- Russia has `absolutely crucial' role to play on Syria
- Europe Union `finished' if it closes borders to refugees
Italian Prime Minister Matteo Renzi said western leaders trying to end the carnage in Syria must accept the central role of Russia in world affairs as a renewed drive to end the war got off to a difficult start in New York.
The youthful premier, in a sweeping interview that tackled issues ranging from reform of Italy’s Senate to the Middle East and the migration crisis, urged his partners to show they could "build a Europe without walls, but with hope."
As U.S. President Barack Obama and his Russian counterpart Vladimir Putin held their first formal sit-down in more than a year, Renzi, 40, said Russia had an "absolutely crucial" role to play on key dossiers including Syria.
"Russia is a great country, with a great history and a great future," Renzi said Monday in the 49th-floor office of the Italian diplomatic mission, which towers over the United Nations headquarters in New York. "Imagining a future without Russia is a great mistake."
While stressing the importance of the U.S. as Italy’s "point of reference" in international affairs, he also made it clear that Russia must be brought back in from the diplomatic cold. That ambition seemed some way off on Monday after Putin emerged from a 1.5-hour meeting with Obama to say relations between the two are still “at a pretty low level.”
In the interview, Renzi stopped short of saying it was time to roll back sanctions over Ukraine as a conciliatory gesture toward Putin.
"We must preserve Ukraine’s sovereignty, we must preserve Ukraine’s identity and borders. And for this reason it’s correct to have the sanctions against Putin," he said. All parties must respect the Minsk protocols, he added.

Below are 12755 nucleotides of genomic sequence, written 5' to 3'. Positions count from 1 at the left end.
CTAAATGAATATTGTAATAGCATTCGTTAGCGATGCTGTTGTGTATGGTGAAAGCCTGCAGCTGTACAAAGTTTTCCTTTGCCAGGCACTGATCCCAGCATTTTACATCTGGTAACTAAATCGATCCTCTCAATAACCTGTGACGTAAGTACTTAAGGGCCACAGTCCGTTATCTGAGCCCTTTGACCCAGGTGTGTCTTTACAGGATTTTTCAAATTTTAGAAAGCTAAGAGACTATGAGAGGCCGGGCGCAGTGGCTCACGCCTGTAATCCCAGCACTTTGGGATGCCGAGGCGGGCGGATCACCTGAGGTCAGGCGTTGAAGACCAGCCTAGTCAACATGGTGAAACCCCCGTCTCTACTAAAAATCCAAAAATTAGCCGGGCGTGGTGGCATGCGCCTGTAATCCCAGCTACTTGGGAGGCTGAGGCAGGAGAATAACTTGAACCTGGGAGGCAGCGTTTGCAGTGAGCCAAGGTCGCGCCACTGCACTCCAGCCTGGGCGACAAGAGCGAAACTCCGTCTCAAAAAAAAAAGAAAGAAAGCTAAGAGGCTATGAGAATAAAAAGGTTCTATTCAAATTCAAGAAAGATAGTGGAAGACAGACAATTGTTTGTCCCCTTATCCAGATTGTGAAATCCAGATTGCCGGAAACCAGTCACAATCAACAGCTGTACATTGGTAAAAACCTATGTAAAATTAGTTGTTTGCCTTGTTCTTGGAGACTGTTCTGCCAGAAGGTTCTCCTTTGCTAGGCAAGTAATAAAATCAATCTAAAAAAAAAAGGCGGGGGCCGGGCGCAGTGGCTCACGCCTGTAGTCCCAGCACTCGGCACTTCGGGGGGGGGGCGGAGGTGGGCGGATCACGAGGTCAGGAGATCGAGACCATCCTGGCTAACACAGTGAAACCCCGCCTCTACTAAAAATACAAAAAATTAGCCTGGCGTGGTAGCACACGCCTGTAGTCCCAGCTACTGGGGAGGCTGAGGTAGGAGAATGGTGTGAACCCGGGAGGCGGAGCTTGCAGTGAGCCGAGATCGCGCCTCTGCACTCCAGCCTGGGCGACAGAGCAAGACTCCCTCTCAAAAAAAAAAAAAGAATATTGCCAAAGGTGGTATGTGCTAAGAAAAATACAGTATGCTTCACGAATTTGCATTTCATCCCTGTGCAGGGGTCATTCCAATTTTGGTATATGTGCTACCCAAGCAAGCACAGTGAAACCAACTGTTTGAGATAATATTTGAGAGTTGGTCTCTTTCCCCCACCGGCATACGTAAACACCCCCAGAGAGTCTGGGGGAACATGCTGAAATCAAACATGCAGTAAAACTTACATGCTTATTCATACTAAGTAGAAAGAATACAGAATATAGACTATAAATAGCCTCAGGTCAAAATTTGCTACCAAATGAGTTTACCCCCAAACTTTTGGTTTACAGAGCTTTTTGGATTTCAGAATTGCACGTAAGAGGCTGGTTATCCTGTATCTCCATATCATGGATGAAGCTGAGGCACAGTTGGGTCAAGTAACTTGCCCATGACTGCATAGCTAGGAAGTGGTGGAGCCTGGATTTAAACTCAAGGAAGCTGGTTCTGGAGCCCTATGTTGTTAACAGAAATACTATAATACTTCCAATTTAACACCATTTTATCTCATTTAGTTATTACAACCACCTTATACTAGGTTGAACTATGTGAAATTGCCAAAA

Syria is taking center stage at the UN’s annual gathering as refugees from the war-ravaged country stream into western Europe, sowing often-rancorous divisions among European Union members over how best to deal with the influx. At one end of the spectrum, German Chancellor Angela Merkel adopted an open-door policy for migrants, while at the other extreme Hungary has fenced off borders against other EU members to keep refugees out.
For Renzi, whose country is bearing the brunt of the worst refugee crisis since World War II, the lack of solidarity is tearing at the fabric of European ideals already damaged by seven years of weak economic growth and the politics of austerity.
“If Europe is closed, Europe is finished,” he said.
The region faces three crucial electoral tests between now and 2017, Renzi said, pointing to national votes in France and Germany and the U.K.’s referendum on EU membership.
Renzi added that the central pillars of EU membership such as a commitment to a common currency and the free movement of people will ultimately hold together.
"For refugees, the question is very simple: if we believe in a Europe focused only on spreads, and austerity and budget, OK," he said. "But that is not Europe.”
For more, read this QuickTake: Cool War